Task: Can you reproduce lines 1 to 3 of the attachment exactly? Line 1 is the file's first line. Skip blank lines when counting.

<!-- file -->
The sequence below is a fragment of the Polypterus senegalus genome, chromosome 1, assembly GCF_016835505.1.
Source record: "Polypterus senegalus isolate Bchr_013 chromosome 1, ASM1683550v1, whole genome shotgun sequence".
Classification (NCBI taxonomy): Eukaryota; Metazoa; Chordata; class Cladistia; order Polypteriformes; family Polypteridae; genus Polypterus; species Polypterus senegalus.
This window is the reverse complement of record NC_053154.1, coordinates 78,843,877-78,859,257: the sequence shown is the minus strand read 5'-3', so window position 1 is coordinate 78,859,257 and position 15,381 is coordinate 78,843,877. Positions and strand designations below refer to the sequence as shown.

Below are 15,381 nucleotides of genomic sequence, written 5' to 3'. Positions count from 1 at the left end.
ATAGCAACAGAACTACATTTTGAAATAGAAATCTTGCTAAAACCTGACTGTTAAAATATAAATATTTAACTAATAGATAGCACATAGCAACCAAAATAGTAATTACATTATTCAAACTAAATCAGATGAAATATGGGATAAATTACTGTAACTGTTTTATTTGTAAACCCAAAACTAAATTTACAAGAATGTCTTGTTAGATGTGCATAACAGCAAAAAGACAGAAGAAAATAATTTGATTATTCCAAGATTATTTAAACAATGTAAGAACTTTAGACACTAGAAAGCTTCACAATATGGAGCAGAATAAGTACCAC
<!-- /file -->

The sequence below is a fragment of the Polypterus senegalus genome, chromosome 1, assembly GCF_016835505.1.
Source record: "Polypterus senegalus isolate Bchr_013 chromosome 1, ASM1683550v1, whole genome shotgun sequence".
Classification (NCBI taxonomy): Eukaryota; Metazoa; Chordata; class Cladistia; order Polypteriformes; family Polypteridae; genus Polypterus; species Polypterus senegalus.